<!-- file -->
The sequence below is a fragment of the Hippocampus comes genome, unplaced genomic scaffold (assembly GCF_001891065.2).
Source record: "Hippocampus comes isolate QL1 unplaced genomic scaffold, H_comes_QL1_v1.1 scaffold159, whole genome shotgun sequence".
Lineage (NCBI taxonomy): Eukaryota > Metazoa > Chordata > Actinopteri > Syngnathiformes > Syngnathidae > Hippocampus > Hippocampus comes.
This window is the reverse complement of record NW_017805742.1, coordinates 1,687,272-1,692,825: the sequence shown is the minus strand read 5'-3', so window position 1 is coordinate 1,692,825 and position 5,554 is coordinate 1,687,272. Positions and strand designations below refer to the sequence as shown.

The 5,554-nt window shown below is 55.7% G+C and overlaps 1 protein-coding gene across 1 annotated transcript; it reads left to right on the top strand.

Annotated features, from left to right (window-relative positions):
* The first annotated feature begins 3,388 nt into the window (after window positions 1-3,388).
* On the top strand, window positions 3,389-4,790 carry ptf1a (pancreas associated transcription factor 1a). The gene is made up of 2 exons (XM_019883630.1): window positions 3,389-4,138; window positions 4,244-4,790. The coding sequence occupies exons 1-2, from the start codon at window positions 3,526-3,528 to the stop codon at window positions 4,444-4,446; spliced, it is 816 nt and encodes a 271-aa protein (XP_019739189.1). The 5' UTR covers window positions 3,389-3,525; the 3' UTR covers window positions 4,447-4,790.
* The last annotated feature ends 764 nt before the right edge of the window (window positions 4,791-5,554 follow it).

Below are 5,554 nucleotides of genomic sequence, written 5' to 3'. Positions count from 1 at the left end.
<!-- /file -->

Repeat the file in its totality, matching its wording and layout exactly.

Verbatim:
The sequence below is a fragment of the Hippocampus comes genome, unplaced genomic scaffold (assembly GCF_001891065.2).
Source record: "Hippocampus comes isolate QL1 unplaced genomic scaffold, H_comes_QL1_v1.1 scaffold159, whole genome shotgun sequence".
Lineage (NCBI taxonomy): Eukaryota > Metazoa > Chordata > Actinopteri > Syngnathiformes > Syngnathidae > Hippocampus > Hippocampus comes.
This window is the reverse complement of record NW_017805742.1, coordinates 1,687,272-1,692,825: the sequence shown is the minus strand read 5'-3', so window position 1 is coordinate 1,692,825 and position 5,554 is coordinate 1,687,272. Positions and strand designations below refer to the sequence as shown.

The 5,554-nt window shown below is 55.7% G+C and overlaps 1 protein-coding gene across 1 annotated transcript; it reads left to right on the top strand.

Annotated features, from left to right (window-relative positions):
* The first annotated feature begins 3,388 nt into the window (after window positions 1-3,388).
* On the top strand, window positions 3,389-4,790 carry ptf1a (pancreas associated transcription factor 1a). The gene is made up of 2 exons (XM_019883630.1): window positions 3,389-4,138; window positions 4,244-4,790. The coding sequence occupies exons 1-2, from the start codon at window positions 3,526-3,528 to the stop codon at window positions 4,444-4,446; spliced, it is 816 nt and encodes a 271-aa protein (XP_019739189.1). The 5' UTR covers window positions 3,389-3,525; the 3' UTR covers window positions 4,447-4,790.
* The last annotated feature ends 764 nt before the right edge of the window (window positions 4,791-5,554 follow it).

Below are 5,554 nucleotides of genomic sequence, written 5' to 3'. Positions count from 1 at the left end.